I wanted to share with you just how powerful the humble peg is.
It is really very impressive.
It can teach your child:
Colour and number: you can talk about the different colours or you can make it a game and to distract them whilst you are hanging out the washing you could ask them to find all the blue ones, or 5 red ones.
Following directions: You can see if they can follow 1 step directions like “Find all the green ones” or you can see if they can follow 2 step instructions – “find me a green peg and a blue peg”, or “put the green peg on the shorts” and for the older child 3 step instructions – “Find me a green peg, red peg and a yellow peg”.
Feelings: I have seen pegs on my ever friendly dog’s ears. So we got to talk about how she might be feeling and what she might be able to do to remove the pegs given she does not have an opposable thumb. If not the dog, I have seen my children attach the peg to their own ear, tongue or lip, so we got to talk about how that felt and what motivated them to do such a thing☺.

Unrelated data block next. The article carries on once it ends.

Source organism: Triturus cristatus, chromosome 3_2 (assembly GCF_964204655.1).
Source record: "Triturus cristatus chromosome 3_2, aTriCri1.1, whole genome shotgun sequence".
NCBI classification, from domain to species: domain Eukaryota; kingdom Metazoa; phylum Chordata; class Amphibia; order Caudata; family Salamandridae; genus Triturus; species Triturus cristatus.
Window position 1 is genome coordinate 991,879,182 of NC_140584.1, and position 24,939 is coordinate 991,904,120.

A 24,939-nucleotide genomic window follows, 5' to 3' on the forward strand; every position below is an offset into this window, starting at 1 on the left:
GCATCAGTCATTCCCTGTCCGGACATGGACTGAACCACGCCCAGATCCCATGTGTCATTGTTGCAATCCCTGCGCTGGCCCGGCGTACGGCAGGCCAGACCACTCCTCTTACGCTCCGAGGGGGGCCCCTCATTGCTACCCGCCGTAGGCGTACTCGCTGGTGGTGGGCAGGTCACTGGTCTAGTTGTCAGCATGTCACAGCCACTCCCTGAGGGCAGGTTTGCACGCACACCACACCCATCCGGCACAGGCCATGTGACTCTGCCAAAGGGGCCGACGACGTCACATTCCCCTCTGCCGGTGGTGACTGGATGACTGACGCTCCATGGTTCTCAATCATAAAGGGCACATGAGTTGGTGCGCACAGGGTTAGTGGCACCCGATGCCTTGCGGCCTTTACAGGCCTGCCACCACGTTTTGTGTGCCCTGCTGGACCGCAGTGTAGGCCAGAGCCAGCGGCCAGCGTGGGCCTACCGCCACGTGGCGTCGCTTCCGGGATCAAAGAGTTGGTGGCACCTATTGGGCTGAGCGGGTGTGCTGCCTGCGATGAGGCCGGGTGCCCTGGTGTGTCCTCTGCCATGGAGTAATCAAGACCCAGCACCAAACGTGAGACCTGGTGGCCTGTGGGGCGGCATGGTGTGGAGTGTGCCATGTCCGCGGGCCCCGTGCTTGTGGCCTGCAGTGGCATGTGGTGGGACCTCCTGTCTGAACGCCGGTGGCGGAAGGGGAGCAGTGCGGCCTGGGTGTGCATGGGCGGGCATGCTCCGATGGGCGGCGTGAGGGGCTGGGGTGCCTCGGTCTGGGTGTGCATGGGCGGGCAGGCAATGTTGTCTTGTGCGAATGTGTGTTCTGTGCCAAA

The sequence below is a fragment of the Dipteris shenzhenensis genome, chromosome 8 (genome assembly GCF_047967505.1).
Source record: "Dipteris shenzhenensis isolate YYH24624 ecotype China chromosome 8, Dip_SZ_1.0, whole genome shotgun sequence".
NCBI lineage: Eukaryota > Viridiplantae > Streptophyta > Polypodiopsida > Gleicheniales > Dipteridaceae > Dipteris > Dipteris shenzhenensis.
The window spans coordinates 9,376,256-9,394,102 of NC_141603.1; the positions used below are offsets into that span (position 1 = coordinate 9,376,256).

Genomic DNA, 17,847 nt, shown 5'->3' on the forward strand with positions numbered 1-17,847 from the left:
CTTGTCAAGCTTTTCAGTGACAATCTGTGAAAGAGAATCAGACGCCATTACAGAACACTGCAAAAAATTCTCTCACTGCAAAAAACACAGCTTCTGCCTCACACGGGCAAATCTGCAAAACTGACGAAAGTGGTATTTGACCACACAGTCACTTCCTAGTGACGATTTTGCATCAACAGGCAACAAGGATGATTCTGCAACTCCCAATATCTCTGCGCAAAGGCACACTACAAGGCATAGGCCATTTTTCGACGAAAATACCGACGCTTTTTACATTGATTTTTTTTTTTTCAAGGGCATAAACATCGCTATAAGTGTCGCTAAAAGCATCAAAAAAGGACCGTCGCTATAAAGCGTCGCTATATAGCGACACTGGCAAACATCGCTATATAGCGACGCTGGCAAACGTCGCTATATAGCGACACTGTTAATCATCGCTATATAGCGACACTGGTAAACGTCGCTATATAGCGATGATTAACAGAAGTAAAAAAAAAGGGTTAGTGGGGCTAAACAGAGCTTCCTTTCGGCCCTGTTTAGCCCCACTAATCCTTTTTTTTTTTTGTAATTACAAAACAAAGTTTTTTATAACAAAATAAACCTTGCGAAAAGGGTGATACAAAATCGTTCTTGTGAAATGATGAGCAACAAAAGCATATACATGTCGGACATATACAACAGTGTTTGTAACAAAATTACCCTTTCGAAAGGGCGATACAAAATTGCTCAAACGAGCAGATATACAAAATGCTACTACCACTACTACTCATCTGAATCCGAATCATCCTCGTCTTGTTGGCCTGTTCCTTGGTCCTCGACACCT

Vocabulary: All. The. Clothes.
Ownership: Talk about whose is whose.
Size: Big, little
Parts of the object: You can chat about the shiny bit that holds them together, or how easily the break.
Parents have shared with me that they don’t really like ‘playing’ with their kids and I can totally get that. In our household we just cannot do board games. It brings out the worst in every single one of us. But the truth is we don’t have to be playing with the ‘things’. Having conversations and talking about what we are doing is one of the most powerful ways to grow our children’s language and in turn to grow their brains.
90% of a child’s brain development happens in the first 5 years. Talking to your young child builds the foundations that last a lifetime.